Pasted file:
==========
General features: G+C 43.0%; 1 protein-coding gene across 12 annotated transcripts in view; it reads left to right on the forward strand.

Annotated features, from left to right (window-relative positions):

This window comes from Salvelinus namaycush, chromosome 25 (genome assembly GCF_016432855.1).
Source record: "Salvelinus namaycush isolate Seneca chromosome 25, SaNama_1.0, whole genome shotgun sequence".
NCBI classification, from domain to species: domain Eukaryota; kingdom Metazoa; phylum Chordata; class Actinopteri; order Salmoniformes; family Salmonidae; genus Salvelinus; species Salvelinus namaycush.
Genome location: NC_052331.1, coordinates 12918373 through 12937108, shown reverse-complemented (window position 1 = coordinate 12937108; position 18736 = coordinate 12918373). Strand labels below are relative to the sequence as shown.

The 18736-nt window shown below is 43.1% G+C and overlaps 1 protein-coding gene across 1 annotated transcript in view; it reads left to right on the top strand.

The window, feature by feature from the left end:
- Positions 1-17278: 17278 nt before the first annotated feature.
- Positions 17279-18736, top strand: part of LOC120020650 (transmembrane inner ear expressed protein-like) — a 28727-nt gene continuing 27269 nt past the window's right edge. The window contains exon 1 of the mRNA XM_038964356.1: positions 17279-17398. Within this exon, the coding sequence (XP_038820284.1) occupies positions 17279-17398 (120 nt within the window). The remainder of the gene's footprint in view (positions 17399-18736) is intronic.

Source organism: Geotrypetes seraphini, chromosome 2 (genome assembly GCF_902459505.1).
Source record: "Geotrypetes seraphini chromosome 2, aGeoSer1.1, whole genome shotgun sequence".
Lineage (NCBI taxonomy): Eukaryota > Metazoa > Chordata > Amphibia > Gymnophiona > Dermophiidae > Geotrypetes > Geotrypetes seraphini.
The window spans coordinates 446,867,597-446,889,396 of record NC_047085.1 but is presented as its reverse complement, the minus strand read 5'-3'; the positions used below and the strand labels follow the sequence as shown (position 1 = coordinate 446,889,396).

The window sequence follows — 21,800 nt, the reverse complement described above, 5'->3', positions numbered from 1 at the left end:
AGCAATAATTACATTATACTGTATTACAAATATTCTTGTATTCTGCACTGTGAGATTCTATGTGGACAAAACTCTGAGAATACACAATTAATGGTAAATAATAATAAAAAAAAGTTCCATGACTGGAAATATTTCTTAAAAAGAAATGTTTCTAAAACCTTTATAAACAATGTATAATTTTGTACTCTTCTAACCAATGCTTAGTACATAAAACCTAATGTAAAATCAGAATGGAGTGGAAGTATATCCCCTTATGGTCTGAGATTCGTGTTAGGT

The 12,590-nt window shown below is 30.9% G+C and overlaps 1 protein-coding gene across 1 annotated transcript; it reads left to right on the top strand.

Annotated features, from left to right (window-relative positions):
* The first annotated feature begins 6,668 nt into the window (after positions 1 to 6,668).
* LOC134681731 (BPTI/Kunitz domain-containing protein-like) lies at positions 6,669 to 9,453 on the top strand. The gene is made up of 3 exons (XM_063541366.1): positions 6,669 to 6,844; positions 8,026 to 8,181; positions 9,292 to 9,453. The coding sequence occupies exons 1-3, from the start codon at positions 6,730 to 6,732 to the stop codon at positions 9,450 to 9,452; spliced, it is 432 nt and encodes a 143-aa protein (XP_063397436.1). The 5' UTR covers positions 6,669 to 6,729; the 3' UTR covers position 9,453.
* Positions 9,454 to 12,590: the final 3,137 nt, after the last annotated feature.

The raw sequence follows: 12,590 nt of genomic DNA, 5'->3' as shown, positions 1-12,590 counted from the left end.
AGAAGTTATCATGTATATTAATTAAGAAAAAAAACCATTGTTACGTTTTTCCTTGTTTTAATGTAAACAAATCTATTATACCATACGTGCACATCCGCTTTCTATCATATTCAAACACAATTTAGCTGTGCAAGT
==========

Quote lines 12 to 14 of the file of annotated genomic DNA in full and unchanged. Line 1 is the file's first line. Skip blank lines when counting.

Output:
Source record: "Geotrypetes seraphini chromosome 2, aGeoSer1.1, whole genome shotgun sequence".
Lineage (NCBI taxonomy): Eukaryota > Metazoa > Chordata > Amphibia > Gymnophiona > Dermophiidae > Geotrypetes > Geotrypetes seraphini.
The window spans coordinates 446,867,597-446,889,396 of record NC_047085.1 but is presented as its reverse complement, the minus strand read 5'-3'; the positions used below and the strand labels follow the sequence as shown (position 1 = coordinate 446,889,396).